[meteorite-list] NASA Hubble Finds New Neptune Moon

From: Ron Baalke <baalke_at_meteoritecentral.com>
Date: Mon, 15 Jul 2013 13:48:19 -0700 (PDT)
Message-ID: <201307152048.r6FKmJnB001872_at_zagami.jpl.nasa.gov>

July 15, 2013

J.D. Harrington
Headquarters, Washington
j.d.harrington at nasa.gov

Donna Weaver / Ray Villard
Space Telescope Science Institute, Baltimore, Md.
410-338-4493 / 410-338-4514
dweaver at stsci.edu [2] / villard at stsci.edu

RELEASE 13-215

NASA Hubble Finds New Neptune Moon

WASHINGTON -- NASA's Hubble Space Telescope has discovered a new moon
orbiting the distant blue-green planet Neptune, the 14th known to be circling
the giant planet.

The moon, designated S/2004 N 1, is estimated to be no more than 12 miles
across, making it the smallest known moon in the Neptunian system. It is so
small and dim that it is roughly 100 million times fainter than the faintest
star that can be seen with the naked eye. It even escaped detection by NASA's
Voyager 2 spacecraft, which flew past Neptune in 1989 and surveyed the
planet's system of moons and rings.

Mark Showalter of the SETI Institute in Mountain View, Calif., found the moon
July 1, while studying the faint arcs, or segments of rings, around Neptune.
"The moons and arcs orbit very quickly, so we had to devise a way to follow
their motion in order to bring out the details of the system," he said. "It's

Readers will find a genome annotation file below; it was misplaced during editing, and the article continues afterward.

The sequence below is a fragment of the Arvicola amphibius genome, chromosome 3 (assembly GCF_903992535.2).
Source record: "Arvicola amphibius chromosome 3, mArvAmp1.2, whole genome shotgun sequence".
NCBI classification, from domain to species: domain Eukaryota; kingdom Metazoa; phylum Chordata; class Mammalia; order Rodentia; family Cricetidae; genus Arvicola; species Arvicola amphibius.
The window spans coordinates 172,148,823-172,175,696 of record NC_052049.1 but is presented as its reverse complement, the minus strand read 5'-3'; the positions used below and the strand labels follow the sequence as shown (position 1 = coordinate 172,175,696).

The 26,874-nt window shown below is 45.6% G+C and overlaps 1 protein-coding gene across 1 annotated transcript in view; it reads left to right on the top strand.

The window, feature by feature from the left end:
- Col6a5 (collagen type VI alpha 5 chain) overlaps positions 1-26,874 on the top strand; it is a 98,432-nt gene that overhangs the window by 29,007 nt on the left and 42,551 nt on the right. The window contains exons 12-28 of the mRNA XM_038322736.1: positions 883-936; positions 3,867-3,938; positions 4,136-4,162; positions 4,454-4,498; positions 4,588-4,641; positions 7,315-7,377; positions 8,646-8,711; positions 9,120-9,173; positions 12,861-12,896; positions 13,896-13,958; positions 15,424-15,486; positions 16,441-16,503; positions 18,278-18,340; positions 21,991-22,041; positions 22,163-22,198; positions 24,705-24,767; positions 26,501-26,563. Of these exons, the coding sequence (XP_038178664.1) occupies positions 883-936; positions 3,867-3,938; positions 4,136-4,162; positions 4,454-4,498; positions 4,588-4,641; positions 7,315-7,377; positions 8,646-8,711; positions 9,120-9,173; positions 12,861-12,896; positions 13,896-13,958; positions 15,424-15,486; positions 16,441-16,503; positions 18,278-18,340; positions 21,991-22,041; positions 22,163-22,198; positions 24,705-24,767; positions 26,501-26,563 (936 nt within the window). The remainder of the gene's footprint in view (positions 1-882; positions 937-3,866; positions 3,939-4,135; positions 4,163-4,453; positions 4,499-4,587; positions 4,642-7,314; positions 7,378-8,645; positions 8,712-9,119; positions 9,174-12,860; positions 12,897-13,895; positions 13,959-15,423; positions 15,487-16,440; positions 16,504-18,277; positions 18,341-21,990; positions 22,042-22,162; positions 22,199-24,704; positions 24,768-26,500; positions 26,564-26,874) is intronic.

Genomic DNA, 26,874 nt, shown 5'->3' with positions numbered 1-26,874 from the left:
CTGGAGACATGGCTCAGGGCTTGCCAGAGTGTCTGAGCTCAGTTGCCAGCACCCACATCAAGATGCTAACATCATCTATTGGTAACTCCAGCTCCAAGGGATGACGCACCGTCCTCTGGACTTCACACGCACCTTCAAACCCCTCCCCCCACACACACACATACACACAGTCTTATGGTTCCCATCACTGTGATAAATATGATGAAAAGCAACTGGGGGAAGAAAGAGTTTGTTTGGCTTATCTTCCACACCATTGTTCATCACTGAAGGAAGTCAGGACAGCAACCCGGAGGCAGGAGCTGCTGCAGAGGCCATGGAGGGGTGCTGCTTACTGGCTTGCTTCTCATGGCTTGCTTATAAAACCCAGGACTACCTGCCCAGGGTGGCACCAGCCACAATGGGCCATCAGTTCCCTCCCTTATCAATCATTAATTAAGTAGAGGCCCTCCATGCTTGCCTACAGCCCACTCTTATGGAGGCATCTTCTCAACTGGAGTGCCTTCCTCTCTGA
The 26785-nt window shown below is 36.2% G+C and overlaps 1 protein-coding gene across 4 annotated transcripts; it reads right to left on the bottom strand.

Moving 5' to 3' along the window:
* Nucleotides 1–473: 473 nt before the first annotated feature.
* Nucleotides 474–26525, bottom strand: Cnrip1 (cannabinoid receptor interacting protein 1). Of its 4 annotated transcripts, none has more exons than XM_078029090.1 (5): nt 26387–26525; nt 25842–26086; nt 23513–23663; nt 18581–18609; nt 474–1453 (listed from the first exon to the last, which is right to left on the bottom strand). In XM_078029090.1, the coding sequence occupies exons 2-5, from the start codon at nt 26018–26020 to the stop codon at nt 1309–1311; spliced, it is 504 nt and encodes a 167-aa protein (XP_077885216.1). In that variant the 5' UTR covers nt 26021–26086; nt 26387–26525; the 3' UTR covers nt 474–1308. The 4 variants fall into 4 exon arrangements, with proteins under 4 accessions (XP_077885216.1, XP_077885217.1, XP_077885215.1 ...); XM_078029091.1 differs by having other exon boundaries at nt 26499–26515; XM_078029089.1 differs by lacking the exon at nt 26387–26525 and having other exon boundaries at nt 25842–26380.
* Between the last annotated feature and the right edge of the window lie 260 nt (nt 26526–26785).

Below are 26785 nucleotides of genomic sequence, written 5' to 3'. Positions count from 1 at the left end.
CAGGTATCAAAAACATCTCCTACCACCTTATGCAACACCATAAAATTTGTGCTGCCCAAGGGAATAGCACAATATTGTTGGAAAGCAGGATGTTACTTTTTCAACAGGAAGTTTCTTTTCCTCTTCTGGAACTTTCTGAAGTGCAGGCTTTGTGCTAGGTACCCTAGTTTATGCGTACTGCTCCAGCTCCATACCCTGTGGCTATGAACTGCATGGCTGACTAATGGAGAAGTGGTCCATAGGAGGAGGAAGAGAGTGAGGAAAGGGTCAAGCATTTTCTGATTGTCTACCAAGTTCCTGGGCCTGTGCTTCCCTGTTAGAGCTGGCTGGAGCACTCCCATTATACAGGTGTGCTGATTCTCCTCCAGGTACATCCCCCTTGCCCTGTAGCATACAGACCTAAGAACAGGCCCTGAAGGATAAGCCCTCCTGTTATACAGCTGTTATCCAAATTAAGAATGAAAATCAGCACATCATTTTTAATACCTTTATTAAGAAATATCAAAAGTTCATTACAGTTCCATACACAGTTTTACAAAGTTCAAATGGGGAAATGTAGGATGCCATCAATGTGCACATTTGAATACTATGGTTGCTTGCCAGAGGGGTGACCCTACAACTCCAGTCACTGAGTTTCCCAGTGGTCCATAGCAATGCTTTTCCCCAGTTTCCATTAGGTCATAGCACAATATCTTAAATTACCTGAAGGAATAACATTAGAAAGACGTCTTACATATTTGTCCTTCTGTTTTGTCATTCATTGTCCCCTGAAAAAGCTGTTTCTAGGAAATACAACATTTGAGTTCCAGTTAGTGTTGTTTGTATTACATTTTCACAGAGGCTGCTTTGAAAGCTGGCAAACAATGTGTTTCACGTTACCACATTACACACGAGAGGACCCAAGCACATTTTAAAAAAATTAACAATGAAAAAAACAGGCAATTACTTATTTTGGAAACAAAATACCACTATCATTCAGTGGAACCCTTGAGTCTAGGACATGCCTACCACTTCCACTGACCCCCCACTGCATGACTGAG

the same reason a sports photographer tracks a running athlete -- the athlete
stays in focus, but the background blurs."

The method involved tracking the movement of a white dot that appears over
and over again in more than 150 archival Neptune photographs taken by Hubble
from 2004 to 2009.

On a whim, Showalter looked far beyond the ring segments and noticed the
white dot about 65,400 miles from Neptune, located between the orbits of the
Neptunian moons Larissa and Proteus. The dot is S/2004 N 1. Showalter plotted
a circular orbit for the moon, which completes one revolution around Neptune
every 23 hours.

The Hubble Space Telescope is a cooperative project between NASA and the
European Space Agency. NASA's Goddard Space Flight Center in Greenbelt, Md.,
manages the telescope. The Space Telescope Science Institute (STScI) in
Baltimore, Md., conducts Hubble science operations. STScI is operated by the
Association of Universities for Research in Astronomy Inc., in Washington.

For images, video, and more information Neptune's new moon, visit:


For more information about the Hubble Space Telescope, visit:


Received on Mon 15 Jul 2013 04:48:19 PM PDT

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